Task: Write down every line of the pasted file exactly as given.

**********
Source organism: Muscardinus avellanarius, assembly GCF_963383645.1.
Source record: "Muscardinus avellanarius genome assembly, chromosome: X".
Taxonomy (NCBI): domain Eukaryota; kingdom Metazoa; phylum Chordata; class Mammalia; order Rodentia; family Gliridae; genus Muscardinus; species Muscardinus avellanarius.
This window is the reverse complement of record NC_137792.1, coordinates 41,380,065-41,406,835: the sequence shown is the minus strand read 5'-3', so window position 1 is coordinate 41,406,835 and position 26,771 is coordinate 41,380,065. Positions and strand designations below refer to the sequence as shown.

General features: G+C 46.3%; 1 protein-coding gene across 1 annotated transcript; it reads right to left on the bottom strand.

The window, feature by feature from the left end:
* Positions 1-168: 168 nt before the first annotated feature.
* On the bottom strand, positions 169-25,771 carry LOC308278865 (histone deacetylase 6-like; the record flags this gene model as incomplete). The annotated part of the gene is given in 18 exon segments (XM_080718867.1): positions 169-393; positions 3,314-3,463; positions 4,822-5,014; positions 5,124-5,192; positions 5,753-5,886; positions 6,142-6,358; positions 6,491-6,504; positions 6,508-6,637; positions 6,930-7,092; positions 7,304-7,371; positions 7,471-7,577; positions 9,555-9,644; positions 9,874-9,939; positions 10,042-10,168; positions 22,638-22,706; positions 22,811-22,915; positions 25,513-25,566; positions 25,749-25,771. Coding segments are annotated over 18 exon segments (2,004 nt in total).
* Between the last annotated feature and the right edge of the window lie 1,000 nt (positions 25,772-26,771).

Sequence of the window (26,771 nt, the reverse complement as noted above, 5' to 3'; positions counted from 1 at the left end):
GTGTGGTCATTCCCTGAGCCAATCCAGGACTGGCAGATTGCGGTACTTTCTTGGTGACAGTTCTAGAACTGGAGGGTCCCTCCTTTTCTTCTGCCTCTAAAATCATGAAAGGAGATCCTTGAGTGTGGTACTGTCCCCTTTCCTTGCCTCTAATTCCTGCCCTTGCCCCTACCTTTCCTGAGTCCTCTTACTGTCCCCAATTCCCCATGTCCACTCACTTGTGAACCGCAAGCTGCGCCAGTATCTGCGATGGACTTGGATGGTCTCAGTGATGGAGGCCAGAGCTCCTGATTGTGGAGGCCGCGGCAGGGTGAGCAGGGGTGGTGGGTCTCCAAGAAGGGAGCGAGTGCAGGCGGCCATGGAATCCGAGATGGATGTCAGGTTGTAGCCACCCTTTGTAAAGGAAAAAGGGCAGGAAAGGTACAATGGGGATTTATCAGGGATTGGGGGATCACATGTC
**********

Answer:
Source organism: Muscardinus avellanarius, assembly GCF_963383645.1.
Source record: "Muscardinus avellanarius genome assembly, chromosome: X".
Taxonomy (NCBI): domain Eukaryota; kingdom Metazoa; phylum Chordata; class Mammalia; order Rodentia; family Gliridae; genus Muscardinus; species Muscardinus avellanarius.
This window is the reverse complement of record NC_137792.1, coordinates 41,380,065-41,406,835: the sequence shown is the minus strand read 5'-3', so window position 1 is coordinate 41,406,835 and position 26,771 is coordinate 41,380,065. Positions and strand designations below refer to the sequence as shown.

General features: G+C 46.3%; 1 protein-coding gene across 1 annotated transcript; it reads right to left on the bottom strand.

The window, feature by feature from the left end:
* Positions 1-168: 168 nt before the first annotated feature.
* On the bottom strand, positions 169-25,771 carry LOC308278865 (histone deacetylase 6-like; the record flags this gene model as incomplete). The annotated part of the gene is given in 18 exon segments (XM_080718867.1): positions 169-393; positions 3,314-3,463; positions 4,822-5,014; positions 5,124-5,192; positions 5,753-5,886; positions 6,142-6,358; positions 6,491-6,504; positions 6,508-6,637; positions 6,930-7,092; positions 7,304-7,371; positions 7,471-7,577; positions 9,555-9,644; positions 9,874-9,939; positions 10,042-10,168; positions 22,638-22,706; positions 22,811-22,915; positions 25,513-25,566; positions 25,749-25,771. Coding segments are annotated over 18 exon segments (2,004 nt in total).
* Between the last annotated feature and the right edge of the window lie 1,000 nt (positions 25,772-26,771).

Sequence of the window (26,771 nt, the reverse complement as noted above, 5' to 3'; positions counted from 1 at the left end):
GTGTGGTCATTCCCTGAGCCAATCCAGGACTGGCAGATTGCGGTACTTTCTTGGTGACAGTTCTAGAACTGGAGGGTCCCTCCTTTTCTTCTGCCTCTAAAATCATGAAAGGAGATCCTTGAGTGTGGTACTGTCCCCTTTCCTTGCCTCTAATTCCTGCCCTTGCCCCTACCTTTCCTGAGTCCTCTTACTGTCCCCAATTCCCCATGTCCACTCACTTGTGAACCGCAAGCTGCGCCAGTATCTGCGATGGACTTGGATGGTCTCAGTGATGGAGGCCAGAGCTCCTGATTGTGGAGGCCGCGGCAGGGTGAGCAGGGGTGGTGGGTCTCCAAGAAGGGAGCGAGTGCAGGCGGCCATGGAATCCGAGATGGATGTCAGGTTGTAGCCACCCTTTGTAAAGGAAAAAGGGCAGGAAAGGTACAATGGGGATTTATCAGGGATTGGGGGATCACATGTC